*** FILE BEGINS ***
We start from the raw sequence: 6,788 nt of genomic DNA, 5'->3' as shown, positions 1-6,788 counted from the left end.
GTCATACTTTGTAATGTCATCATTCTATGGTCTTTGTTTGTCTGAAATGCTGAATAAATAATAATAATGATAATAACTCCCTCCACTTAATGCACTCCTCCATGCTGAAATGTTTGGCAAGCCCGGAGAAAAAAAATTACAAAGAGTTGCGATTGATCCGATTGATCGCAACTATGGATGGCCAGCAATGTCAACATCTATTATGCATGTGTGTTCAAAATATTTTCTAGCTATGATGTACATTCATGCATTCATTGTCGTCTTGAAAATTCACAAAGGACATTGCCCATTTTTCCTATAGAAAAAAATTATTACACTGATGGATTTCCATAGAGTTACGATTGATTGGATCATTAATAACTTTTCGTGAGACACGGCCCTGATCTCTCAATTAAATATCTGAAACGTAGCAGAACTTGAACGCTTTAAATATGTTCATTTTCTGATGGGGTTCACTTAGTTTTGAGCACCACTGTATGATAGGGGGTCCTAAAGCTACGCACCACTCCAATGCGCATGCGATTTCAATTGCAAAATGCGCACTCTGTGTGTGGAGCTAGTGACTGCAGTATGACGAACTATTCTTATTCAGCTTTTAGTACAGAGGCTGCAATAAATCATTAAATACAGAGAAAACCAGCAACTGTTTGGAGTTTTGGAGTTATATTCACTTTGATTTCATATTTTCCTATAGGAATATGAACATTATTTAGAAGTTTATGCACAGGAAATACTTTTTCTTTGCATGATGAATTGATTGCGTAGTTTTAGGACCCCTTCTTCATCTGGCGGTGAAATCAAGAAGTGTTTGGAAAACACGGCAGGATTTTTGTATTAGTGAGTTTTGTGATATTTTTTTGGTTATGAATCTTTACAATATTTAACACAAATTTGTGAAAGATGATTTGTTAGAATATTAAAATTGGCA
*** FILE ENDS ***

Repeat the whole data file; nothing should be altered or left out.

We start from the raw sequence: 6,788 nt of genomic DNA, 5'->3' as shown, positions 1-6,788 counted from the left end.
GTCATACTTTGTAATGTCATCATTCTATGGTCTTTGTTTGTCTGAAATGCTGAATAAATAATAATAATGATAATAACTCCCTCCACTTAATGCACTCCTCCATGCTGAAATGTTTGGCAAGCCCGGAGAAAAAAAATTACAAAGAGTTGCGATTGATCCGATTGATCGCAACTATGGATGGCCAGCAATGTCAACATCTATTATGCATGTGTGTTCAAAATATTTTCTAGCTATGATGTACATTCATGCATTCATTGTCGTCTTGAAAATTCACAAAGGACATTGCCCATTTTTCCTATAGAAAAAAATTATTACACTGATGGATTTCCATAGAGTTACGATTGATTGGATCATTAATAACTTTTCGTGAGACACGGCCCTGATCTCTCAATTAAATATCTGAAACGTAGCAGAACTTGAACGCTTTAAATATGTTCATTTTCTGATGGGGTTCACTTAGTTTTGAGCACCACTGTATGATAGGGGGTCCTAAAGCTACGCACCACTCCAATGCGCATGCGATTTCAATTGCAAAATGCGCACTCTGTGTGTGGAGCTAGTGACTGCAGTATGACGAACTATTCTTATTCAGCTTTTAGTACAGAGGCTGCAATAAATCATTAAATACAGAGAAAACCAGCAACTGTTTGGAGTTTTGGAGTTATATTCACTTTGATTTCATATTTTCCTATAGGAATATGAACATTATTTAGAAGTTTATGCACAGGAAATACTTTTTCTTTGCATGATGAATTGATTGCGTAGTTTTAGGACCCCTTCTTCATCTGGCGGTGAAATCAAGAAGTGTTTGGAAAACACGGCAGGATTTTTGTATTAGTGAGTTTTGTGATATTTTTTTGGTTATGAATCTTTACAATATTTAACACAAATTTGTGAAAGATGATTTGTTAGAATATTAAAATTGGCA